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Ask Oz and Roizen: Unreported Complementary Medicines and Hip Replacement Durability

Ask Oz and Roizen: Unreported Complementary Medicines and Hip Replacement Durability

See what the experts have to say regarding these important health topics.

Q: I’ve been taking blood pressure meds for two years and at my last check-up I mentioned to my doc that I was also taking potassium supplements to avoid cramping and using turmeric pills to ease joint pain. He pretty much read me the riot act for not saying something sooner. I didn’t think those add-ons were such a big deal. Did he overreact? — Sam B., Columbus, OH

A: He did not overreact, and he may have prevented you from damaging your liver, kidneys and cardiovascular system. Potassium in high doses can cause heart palpitations and high doses of turmeric can lower blood pressure—dangerously adding to the effect of the antihypertensive medication you are taking. In addition, some turmeric pills from Asia have been found to have high doses of toxic metals like lead and cadmium as well as pesticide residues in them—and there’s no way to know which are safe.

But you’re not alone in your oversight. A recent meta-study out of Sidney, Australia, found that about one out of three patients using what researchers called “complementary medicines” don’t tell their docs about everything they have decided to take. Seems most folks believe complementary meds (CM), including supplements and herbal medicines, won’t interfere with conventional treatment. Patients also said they didn’t think it mattered because they weren’t taking their CMs regularly. Or they kept quiet because they’d previously had a negative response from other docs.

And even the 67 percent of folks who said they knew they should tell their docs—well, they don’t always remember to.

Under reporting of meds is a problem worldwide and with less face time being reported between docs and patients, it’s even more important that you be your own healthcare advocate. So, to get the best care possible, discuss the CM you take or want to take with your doc. You can also go online to a site Dr. Mike advises, PersonaNutrition.com, or talk with your pharmacist to learn about interactions between CM and FDA-approved medications.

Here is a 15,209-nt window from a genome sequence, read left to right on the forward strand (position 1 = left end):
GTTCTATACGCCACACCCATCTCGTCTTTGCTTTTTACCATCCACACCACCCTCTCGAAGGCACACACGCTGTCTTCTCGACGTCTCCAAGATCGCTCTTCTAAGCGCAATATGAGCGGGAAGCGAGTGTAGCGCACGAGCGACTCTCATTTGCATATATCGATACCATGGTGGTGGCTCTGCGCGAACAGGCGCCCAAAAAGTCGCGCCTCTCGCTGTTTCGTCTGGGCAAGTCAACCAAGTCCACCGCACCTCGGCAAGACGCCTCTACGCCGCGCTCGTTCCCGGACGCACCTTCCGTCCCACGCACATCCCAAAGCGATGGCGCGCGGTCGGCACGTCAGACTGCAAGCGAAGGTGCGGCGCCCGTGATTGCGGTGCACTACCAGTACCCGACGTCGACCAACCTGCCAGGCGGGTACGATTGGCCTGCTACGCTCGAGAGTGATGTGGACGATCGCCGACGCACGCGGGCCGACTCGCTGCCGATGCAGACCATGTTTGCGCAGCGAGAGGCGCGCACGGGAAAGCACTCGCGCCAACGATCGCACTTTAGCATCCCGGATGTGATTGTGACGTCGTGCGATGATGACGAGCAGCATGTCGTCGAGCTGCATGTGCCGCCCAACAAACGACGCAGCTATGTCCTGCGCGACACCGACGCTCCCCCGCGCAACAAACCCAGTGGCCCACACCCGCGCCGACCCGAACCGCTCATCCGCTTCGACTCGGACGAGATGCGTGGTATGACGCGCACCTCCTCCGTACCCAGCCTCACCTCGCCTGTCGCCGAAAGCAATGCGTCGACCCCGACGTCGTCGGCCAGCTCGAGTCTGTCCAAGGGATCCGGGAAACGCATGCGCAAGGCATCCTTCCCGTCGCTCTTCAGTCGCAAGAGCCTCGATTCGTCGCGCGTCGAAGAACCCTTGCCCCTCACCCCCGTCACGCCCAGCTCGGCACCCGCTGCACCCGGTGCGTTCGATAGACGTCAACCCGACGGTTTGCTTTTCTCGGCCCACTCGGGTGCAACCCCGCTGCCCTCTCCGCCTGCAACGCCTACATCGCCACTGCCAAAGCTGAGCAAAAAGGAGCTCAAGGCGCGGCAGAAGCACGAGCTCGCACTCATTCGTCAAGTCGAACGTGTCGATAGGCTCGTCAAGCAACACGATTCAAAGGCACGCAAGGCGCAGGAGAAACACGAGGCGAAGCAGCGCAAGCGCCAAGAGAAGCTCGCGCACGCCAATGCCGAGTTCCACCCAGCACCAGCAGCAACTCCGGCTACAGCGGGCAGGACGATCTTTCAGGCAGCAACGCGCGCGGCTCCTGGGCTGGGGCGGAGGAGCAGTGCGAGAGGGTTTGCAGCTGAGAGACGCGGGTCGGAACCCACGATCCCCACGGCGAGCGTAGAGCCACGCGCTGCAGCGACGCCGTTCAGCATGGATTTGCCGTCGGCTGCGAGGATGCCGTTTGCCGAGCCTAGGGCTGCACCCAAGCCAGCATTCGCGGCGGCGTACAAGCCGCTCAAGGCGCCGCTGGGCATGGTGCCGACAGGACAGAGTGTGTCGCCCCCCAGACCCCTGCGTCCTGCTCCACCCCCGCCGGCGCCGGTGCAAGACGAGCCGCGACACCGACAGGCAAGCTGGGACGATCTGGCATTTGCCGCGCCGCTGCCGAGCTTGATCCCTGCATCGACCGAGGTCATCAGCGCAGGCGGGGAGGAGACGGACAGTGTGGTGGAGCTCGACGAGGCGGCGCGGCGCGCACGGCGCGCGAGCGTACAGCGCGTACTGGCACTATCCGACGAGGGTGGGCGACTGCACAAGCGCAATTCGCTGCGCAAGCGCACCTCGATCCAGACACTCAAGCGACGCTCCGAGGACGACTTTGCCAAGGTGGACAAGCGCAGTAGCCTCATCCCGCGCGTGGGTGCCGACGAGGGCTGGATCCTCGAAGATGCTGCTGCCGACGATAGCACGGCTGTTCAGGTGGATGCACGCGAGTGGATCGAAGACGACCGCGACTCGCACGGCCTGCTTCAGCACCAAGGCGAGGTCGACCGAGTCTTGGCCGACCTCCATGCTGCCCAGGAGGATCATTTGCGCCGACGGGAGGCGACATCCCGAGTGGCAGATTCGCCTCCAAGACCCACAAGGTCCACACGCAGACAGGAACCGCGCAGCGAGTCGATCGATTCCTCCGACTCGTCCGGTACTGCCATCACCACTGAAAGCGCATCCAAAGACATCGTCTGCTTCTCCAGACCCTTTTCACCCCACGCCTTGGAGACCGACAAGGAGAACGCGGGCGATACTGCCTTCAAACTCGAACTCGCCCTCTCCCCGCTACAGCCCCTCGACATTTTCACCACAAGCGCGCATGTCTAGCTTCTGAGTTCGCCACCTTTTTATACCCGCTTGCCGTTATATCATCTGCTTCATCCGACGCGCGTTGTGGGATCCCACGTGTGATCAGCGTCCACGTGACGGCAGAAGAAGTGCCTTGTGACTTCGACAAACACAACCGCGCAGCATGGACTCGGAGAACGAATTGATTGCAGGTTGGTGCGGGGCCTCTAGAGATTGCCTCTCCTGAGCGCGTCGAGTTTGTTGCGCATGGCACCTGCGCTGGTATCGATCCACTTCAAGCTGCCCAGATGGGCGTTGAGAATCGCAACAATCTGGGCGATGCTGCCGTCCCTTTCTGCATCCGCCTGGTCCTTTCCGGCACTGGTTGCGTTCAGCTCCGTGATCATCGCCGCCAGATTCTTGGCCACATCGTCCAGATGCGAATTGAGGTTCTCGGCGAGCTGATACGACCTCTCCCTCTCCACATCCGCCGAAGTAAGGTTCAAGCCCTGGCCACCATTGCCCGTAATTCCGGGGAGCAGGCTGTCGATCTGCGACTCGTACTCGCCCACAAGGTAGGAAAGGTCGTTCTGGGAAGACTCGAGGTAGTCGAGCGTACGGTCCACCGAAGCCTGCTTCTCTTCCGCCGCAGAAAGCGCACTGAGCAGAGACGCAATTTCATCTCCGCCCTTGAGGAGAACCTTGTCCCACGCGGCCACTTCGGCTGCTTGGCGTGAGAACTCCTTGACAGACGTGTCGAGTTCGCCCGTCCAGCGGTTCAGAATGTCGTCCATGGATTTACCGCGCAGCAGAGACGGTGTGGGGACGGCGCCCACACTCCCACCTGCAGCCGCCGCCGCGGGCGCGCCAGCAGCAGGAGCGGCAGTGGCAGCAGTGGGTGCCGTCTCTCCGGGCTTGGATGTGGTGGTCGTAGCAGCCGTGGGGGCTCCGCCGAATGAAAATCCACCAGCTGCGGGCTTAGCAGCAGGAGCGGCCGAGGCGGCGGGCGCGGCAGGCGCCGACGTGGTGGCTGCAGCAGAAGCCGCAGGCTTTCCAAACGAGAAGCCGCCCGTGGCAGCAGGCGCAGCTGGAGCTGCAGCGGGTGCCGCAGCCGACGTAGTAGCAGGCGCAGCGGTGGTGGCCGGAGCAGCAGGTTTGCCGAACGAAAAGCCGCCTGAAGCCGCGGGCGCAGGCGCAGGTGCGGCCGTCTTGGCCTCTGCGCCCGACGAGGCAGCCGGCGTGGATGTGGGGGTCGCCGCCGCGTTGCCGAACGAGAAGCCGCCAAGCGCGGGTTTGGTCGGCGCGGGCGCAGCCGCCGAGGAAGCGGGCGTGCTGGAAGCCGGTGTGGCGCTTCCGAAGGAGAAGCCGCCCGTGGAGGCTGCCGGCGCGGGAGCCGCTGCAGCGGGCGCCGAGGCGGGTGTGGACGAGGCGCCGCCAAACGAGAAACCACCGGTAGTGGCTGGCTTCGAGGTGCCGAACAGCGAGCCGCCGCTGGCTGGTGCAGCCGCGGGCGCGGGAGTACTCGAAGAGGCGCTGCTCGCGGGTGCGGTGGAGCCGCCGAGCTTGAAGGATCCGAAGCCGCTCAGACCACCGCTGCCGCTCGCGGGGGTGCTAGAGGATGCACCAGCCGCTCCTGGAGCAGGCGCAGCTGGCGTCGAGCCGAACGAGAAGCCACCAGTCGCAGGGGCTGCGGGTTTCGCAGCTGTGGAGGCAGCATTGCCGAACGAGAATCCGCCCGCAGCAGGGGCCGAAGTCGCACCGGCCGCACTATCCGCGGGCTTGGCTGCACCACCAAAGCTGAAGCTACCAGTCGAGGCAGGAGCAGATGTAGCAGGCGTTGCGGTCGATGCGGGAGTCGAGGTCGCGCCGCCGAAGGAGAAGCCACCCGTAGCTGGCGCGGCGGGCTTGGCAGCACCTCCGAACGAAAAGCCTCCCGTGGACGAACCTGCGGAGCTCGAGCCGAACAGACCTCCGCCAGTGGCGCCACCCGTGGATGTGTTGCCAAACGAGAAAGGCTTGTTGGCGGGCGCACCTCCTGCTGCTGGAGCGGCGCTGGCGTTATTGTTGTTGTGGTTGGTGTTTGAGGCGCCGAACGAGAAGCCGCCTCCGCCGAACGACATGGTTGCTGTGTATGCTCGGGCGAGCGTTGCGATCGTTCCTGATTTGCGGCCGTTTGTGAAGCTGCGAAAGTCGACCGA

Q: I’m 67 and getting a total hip replacement—but I worry that when I’m in my 80s I might have to go through this all again, with a tougher recovery. What can I do to help make sure the implant lasts me a lifetime? — Katie D., Brookings, SD

A: The benefits of hip replacement can be amazing—mobility is restored and pain can vanish. However, how long your implant lasts will depend on your age when the joint is replaced, the reason for the replacement (injury versus osteoporosis, for example), your overall health and the type of replacement. In the US, four types are approved—and none are metal on metal anymore. They’re either metal or ceramic on plastic or a plastic lining, ceramic on metal or ceramic on ceramic.

A 2017 study in The Lancet reported that a 20-year follow-up of 63,158 people who had total hip replacements between January 1, 1991 and August 10, 2011 showed the 10-year implant survival rate for the hip was almost 96 percent and the 20-year rate was 85 percent. Another paper in The Lancet found that surgeons can now expect “a hip replacement to last 25 years in around 58 percent of patients,” although some data sources indicated more than 76 percent lasted that long.

So, you want to help protect your replacement, follow these tips:

  1. Maintain a healthy weight. Excess pounds speed wear and tear of replacement parts.
  2. If replacement is due to an illness, such as rheumatoid arthritis, make sure to get ongoing treatment for that condition, including medication.
  3. Avoid exercise, such as running, that can damage the implant. Walking, swimming, golf, hiking, biking, dancing and other low-impact sports are good alternatives.
  4. And, says the American Academy of Orthopaedic Surgeons, see your orthopedic surgeon periodically for routine follow-up exams and x-rays, even if your hip replacement seems to be doing fine.
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